Research!America Honors “Mr. Health”

Izzy Okparanta

​During a dedication ceremony for the new Paul G. Rogers conference room at Research!America’s new office on December 8, many fellow research advocates, friends and family members paid tribute to the former Research!America chair, describing his tremendous support and unshakeable dedication to health research.

“He made a difference in my life in a way that few people have,” said Research!America president and CEO Mary Woolley. “I treasure his memory every day.”

Rogers was elected to Congress in 1955 and served until 1979. During his time as a Florida representative, he rose through the ranks to chair the House Subcommittee on Health and the Environment. His long list of legislative successes included the Clean Air Act, the Community Health Centers Act and the National Cancer Act.

The Honorable Dan Mica, who succeeded Rogers in Congress, admired Rogers’ ability to work across the political aisle to get things done. 

 “He liked to help people,” Mica said. “That’s just the kind of person he was.”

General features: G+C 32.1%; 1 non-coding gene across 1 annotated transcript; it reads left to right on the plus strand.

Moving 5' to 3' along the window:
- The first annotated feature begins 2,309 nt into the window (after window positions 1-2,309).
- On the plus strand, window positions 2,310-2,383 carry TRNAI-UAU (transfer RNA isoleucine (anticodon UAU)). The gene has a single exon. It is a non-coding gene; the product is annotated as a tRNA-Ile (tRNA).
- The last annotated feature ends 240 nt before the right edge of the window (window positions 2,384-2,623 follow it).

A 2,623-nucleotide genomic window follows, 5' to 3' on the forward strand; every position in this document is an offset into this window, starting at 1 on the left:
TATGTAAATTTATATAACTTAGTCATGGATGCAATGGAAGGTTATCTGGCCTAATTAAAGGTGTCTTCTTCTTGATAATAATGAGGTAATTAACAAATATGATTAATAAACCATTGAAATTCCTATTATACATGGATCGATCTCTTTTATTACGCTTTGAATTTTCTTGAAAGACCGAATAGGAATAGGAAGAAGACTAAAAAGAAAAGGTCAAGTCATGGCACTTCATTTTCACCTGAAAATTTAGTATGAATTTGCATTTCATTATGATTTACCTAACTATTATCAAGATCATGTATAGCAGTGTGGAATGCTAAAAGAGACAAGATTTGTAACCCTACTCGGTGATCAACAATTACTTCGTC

Romney Rogers, a nephew of Paul Rogers, recalled how his uncle’s generosity ran the gamut from memorable holiday gifts to lifelong mentorship. He said having Rogers as both a mentor and a “cool” uncle who gave valuable advice continues to have a positive impact on his life.

Rogers, who was known as “Mr. Health” by his colleagues, became chair of Research!America in 1996, a role he held until his passing in 2005. His work as an advocate earned him many awards including the Albert Lasker Award for Public Service, the American Cancer Society Distinguished Service Award and Research!America’s Edwin C. Whitehead Award for Medical Research Advocacy. Rogers’ daughter Laing maintains his legacy as a member of Research!America’s board.

Throughout his career, Rogers often said, “Without research, there is no hope,” a quote that is now emblazoned along the glass wall of the conference room named in his honor.

“Some of his accomplishments are at risk right now but there are people who will step up, and we are among them,” Woolley said. “We’ll make sure we don’t squander the progress we’ve already made. And, in fact, we’ll build on it.”

The Paul G. Rogers conference room was made possible by a gift from the Rogers Family Foundation. To see photos from the dedication, visit

Izzy Okparanta is the Senior Communications Specialist at Research!America.

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If concerted, long-term investments in research are not made, America will lose an entire generation of young scientists.
Brenda Canine, PhD; McLaughlin Research Institute, Montana